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What happens when someone contests a will?

Discussion in 'Estate Planning, Creating Wills & Trusts' started by Nascgi Gale, May 17, 2020.

  1. Nascgi Gale

    Nascgi Gale Law Topic Starter New Member

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    I'm writing a novel, so generic answers are fine. I didn't pick a jurisdiction above because I'm looking for a common answer, but if the location matters, I think of Connecticut as being the type of state where my story takes place.

    That being said, one of my main characters arranges for the murder of her wealthy husband. His twin sister is contesting the will, which leaves everything to his widow, because she knows about the plot and doesn't want her to profit from his murder. However, there is no physical proof of any crime and the police have ruled the wife out as a suspect.

    I have come to understand that she would have no grounds to contest the will, however, suspending disbelief a little for the sake of fiction, what I would like to know is:

    1. What happens to his estate while a will is being contested?
    2. How long would it take for the court to dismiss (is dismiss the right word) this contest?
     
  2. Tax Counsel

    Tax Counsel Well-Known Member

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    Generally the personal representative of the estate will not make significant distributions to beneficiaries until the contest is resolved.

    That depends on what the reason is for the dismissal and the particular court and judge hearing the case. Might be just several weeks, might be a lot longer.
     
  3. adjusterjack

    adjusterjack Super Moderator

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    That's going to be an awfully dull story.

    Perhaps no grounds to "successfully" contest the will but there would be nothing stopping her from contesting it anyway.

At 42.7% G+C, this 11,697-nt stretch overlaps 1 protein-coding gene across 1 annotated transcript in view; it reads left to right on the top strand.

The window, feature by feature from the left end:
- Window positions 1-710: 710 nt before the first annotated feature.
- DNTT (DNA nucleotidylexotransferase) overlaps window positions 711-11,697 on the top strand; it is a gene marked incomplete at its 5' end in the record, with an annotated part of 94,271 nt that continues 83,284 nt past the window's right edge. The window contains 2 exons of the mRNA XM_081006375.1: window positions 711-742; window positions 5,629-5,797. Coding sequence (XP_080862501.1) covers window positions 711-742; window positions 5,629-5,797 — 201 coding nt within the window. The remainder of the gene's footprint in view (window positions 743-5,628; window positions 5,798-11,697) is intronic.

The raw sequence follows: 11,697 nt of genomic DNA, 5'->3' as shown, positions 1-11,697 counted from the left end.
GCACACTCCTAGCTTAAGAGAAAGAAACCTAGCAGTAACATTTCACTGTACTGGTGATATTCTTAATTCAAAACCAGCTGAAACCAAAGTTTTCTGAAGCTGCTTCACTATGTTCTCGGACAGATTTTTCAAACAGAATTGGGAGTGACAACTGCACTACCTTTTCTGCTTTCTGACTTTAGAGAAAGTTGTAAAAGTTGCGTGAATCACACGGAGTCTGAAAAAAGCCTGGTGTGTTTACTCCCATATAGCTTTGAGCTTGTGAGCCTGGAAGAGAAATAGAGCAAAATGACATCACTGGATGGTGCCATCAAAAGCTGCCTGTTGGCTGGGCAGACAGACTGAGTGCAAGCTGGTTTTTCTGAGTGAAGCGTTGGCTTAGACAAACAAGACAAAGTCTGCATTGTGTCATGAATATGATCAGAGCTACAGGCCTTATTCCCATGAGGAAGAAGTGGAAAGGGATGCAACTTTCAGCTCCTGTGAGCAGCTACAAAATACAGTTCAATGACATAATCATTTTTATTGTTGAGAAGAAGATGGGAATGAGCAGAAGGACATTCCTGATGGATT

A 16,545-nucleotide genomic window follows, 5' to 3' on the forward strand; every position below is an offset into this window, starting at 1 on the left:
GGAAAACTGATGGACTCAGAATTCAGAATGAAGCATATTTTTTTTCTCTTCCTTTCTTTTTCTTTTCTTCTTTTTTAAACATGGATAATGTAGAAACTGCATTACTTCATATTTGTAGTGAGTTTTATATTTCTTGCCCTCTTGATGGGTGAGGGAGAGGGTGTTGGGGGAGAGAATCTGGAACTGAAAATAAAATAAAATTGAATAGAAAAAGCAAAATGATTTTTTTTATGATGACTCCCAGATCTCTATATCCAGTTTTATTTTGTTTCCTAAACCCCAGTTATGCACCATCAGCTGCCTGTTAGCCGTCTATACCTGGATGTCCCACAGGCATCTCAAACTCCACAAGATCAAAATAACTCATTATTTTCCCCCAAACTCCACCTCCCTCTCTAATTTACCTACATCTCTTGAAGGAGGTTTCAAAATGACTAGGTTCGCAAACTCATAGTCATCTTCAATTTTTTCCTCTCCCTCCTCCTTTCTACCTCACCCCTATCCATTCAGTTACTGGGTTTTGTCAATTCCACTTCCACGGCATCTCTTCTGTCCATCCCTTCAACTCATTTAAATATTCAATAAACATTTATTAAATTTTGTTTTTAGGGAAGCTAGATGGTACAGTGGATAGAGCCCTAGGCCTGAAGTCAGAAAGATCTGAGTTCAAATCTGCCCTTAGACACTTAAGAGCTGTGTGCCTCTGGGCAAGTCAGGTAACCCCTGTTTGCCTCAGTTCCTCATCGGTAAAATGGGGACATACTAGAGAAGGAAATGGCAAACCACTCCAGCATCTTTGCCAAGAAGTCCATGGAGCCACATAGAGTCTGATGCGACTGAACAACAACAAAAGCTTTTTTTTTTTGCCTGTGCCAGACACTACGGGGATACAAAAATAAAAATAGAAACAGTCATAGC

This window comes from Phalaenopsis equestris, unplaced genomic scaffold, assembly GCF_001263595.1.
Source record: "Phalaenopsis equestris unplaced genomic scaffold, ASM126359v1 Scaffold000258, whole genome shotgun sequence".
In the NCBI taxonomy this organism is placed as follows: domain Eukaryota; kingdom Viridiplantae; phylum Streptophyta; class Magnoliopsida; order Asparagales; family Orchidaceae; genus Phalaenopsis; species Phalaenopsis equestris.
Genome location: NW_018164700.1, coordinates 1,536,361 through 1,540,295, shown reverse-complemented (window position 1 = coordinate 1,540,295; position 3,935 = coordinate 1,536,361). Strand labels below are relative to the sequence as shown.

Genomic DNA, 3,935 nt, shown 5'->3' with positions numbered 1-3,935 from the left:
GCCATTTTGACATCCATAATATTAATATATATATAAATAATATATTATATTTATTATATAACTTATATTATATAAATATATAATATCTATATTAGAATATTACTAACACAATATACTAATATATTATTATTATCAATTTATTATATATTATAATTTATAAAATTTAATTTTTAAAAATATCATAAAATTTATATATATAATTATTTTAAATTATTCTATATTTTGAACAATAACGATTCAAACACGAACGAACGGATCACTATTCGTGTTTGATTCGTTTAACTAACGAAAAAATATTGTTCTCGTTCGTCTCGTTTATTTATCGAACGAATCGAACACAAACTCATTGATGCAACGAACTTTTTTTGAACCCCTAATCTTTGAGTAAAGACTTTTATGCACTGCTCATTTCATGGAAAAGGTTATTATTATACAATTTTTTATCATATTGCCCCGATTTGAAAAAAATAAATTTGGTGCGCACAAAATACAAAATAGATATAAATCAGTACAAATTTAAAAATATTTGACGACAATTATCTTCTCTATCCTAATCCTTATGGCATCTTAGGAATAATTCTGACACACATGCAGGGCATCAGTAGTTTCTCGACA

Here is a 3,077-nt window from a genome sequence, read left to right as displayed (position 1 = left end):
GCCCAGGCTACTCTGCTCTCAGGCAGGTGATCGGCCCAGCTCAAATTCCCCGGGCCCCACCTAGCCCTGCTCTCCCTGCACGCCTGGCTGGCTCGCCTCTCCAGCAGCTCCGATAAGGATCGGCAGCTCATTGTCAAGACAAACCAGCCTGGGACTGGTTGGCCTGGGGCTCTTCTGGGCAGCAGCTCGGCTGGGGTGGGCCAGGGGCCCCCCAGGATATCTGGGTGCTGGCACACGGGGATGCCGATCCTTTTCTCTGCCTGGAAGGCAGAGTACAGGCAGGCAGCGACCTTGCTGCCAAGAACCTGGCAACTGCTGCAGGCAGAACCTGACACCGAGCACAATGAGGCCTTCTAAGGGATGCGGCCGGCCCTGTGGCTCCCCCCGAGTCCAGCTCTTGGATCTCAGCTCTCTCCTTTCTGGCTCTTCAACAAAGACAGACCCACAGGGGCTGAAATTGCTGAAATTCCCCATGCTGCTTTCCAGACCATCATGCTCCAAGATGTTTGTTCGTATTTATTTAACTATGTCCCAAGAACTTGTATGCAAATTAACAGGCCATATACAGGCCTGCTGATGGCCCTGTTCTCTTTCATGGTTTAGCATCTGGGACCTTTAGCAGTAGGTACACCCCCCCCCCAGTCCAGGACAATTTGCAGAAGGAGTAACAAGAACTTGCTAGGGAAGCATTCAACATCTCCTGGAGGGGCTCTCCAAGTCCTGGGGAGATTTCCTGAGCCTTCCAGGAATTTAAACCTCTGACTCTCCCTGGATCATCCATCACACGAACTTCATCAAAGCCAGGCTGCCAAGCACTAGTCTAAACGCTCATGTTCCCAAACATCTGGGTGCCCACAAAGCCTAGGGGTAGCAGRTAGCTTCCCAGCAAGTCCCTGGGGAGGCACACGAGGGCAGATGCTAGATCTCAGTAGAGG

Weeks, months, years. Depends.
     
  4. Zigner

    Zigner Well-Known Member

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    There is very little courtroom drama in real-world cases of this nature. You'll have to take a bit of artistic license.
     
  5. Nascgi Gale

    Nascgi Gale Law Topic Starter New Member

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    Hey all thanks for the help! I would like to reassure you this will has very little to do with the overall plot and is basically just there to create a little bit of an inconvenience to one of the characters.

    One more related question for you; would the wife still be able to live in the residence while the will is being contested?
     
  6. Zigner

    Zigner Well-Known Member

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    If the creator of her universe allows it...sure.
     
  7. army judge

    army judge Super Moderator

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    Connecticut is an “equitable distribution” state.

    Whether the surviving spouse can reside in the home after the death of the other spouse would depend on how the name(s) read on the deed.

    Normally most married couples title their deed to read: "joint tenants with right of survivorship."

    If the deed were worded according to normal verbiage the home would pass to the surviving spouse without any need for probate.
     
  8. zddoodah

    zddoodah Well-Known Member

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    Contesting the will on what grounds? If the sole ground for contesting the will is that the wife procured the murder of her husband, then a will contest would be completely foolish. A successful will contest would mean that the estate would be administered either (1) under the law of intestate succession or (2) pursuant to the terms of a prior will (if there was one). Under intestate succession, if there are no kids, then the spouse still inherits the entire estate. If there are kids, then the surviving spouse gets the first $100k plus half of the rest. Also, unless the sister stands to inherit by way of intestate succession, she would have no standing to contest the will. Finally, married couples often own their most significant assets jointly with the right of survivorship or via a trust, in which case those assets would not be part of the probate estate that is subject to a will.

    Well...there's a dead body. That's physical evidence.

    Depends on a lot of factor, including the extent and nature of the assets and debts of the deceased and who is appointed as executor of the estate.

    Depends on the grounds on which the contest is based and the evidence in support of it. It could be as short as a month or two or as long as several years.

    Very likely.
     

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